How Far is Saturn From Earth?

In the grand scheme of the universe our little solar system is not considered huge. To ourselves however the magnitude of distances between our planets is impressive. In this article we are going to look at one of the planets in the solar system, find out more about it and try to answer the question: how far is Saturn from Earth?

What Is Saturn?

The planet Saturn is one of only two gas giants in our solar system and is the fifth closest to the Sun. This massive planet is actually the second largest in our solar system after fellow gas giant Jupiter. It has a distinctive appearance thanks to the thousands of ringlets that adorn the planet.

These ringlets are made up of chunks of ice and rock and although not completely unique in the solar system they are the most extensive and spectacular found on any of our system’s planets.

What Is a Gas Giant?

Earlier we mentioned the term gas giant while describing Saturn but what exactly does that mean? Well essentially a gas giant is a large planet such as Saturn and Jupiter in our own solar system which is mainly composed of helium and/or hydrogen.

These planets do not have hard surfaces like our own planet, they are instead made up of swirling gases above a solid core. As such gas giants as the name suggests can be massive and often tend to be closer to their stars than other planets.

The gas giants in our own solar system are not typical of those found elsewhere in the universe. Generally speaking gas-dominated planets like Saturn orbit extremely close to their parent stars and usually circling them in as few as 18 hours. These gas giants are often referred to as hot Jupiters although our own Jupiter is far from hot.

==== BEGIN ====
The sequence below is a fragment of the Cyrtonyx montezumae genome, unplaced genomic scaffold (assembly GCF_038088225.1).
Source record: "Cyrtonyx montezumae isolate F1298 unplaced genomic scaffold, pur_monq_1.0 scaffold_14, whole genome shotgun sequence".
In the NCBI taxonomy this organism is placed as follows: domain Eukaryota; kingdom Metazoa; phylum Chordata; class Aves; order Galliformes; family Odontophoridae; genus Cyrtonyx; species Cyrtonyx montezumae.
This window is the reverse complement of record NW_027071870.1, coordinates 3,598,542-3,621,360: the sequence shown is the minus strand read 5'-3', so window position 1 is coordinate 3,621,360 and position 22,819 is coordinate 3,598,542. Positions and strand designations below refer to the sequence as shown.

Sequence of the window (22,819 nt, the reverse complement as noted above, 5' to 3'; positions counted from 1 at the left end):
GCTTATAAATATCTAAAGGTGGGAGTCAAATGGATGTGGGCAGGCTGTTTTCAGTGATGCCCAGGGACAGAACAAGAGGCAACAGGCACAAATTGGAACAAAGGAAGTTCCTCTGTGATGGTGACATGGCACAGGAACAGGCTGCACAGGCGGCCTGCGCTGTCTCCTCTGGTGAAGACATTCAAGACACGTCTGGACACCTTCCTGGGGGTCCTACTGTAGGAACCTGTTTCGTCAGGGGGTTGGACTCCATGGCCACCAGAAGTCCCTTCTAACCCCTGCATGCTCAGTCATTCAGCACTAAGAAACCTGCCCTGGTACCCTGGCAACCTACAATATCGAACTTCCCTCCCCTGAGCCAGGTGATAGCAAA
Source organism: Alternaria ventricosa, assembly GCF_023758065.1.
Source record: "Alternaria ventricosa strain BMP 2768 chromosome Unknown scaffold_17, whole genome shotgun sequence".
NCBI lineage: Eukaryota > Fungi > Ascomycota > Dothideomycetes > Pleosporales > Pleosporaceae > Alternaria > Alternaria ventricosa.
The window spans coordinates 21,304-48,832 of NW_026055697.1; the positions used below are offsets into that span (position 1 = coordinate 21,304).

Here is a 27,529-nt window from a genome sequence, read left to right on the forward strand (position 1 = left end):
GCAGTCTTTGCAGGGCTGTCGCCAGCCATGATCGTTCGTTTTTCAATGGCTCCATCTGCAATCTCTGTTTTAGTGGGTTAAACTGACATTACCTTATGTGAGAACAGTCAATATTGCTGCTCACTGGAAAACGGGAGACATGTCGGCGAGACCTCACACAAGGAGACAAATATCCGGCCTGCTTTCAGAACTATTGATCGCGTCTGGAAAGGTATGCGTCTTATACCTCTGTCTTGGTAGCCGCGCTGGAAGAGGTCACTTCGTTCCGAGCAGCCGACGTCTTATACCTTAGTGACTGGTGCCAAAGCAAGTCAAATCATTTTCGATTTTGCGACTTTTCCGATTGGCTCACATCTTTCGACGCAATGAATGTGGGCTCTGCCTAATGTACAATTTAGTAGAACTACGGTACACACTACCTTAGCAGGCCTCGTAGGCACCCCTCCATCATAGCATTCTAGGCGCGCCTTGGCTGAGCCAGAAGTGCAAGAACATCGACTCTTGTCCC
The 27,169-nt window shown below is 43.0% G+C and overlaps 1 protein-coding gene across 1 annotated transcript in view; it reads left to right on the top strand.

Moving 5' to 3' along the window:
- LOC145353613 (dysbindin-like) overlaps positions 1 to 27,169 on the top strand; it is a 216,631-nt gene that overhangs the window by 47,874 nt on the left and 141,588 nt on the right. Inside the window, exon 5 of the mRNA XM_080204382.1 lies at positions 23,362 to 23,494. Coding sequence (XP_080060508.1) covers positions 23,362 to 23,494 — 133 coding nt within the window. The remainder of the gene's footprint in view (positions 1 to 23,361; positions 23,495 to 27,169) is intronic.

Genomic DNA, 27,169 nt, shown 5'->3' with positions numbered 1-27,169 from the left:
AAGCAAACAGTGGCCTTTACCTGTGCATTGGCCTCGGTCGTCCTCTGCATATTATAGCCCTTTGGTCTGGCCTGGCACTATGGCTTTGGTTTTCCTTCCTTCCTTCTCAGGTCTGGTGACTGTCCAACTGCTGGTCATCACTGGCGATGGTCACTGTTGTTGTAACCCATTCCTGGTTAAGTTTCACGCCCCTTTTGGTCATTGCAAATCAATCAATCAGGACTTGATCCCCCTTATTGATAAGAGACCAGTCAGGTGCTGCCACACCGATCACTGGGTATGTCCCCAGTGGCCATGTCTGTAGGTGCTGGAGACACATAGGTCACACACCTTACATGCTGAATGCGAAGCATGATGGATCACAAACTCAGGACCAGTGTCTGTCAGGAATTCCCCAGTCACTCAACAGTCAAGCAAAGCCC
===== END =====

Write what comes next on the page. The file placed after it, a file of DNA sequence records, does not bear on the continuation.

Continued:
Saturn’s Structure

Based on observations it is thought that Saturn has a rocky core which is surrounded by a deep layer of metallic hydrogen. Next it is thought that an intermediate layer of liquid hydrogen and liquid helium exists before finally all of this is enveloped in a gaseous outer layer.

Saturn’s yellowish hue is thought to be due to crystallized ammonia in its upper atmosphere. An electrical current found within the metallic hydrogen layer is thought to create the planet’s magnetic field which is much weaker than ours on Earth.

Saturn’s outer atmosphere is generally considered bland and lacking in contrast, although occasionally long-lived features may appear. It is a violent planet in terms of winds with wind speeds reaching 1,800 km per hour.

The planet’s prominent ring system which as mentioned comprises mainly ice chunks and rocky debris is likely its most iconic feature.

Does Saturn Have Moons?

Yes, Saturn has moons. In fact, as of June 8th 2023 the running total stands at 146 moons with the largest being bigger than the planet Mercury. The smallest moons of Saturn are about the size of a sports arena. Interestingly the many moons of Saturn shape, contribute to and also collect material from the planet’s iconic rings

Titan is the most massive of Saturn’s moons and is larger than the planet Mercury. It was the first of 8 moons of Saturn that were discovered after the use of telescopes began. First identified in 1655 by Christiaan Huygens, Titan’s fellow moons Tethys, Dione, Rhea, Lapetus, Mimas, Enceledus and Hyperion would be discovered by 1848.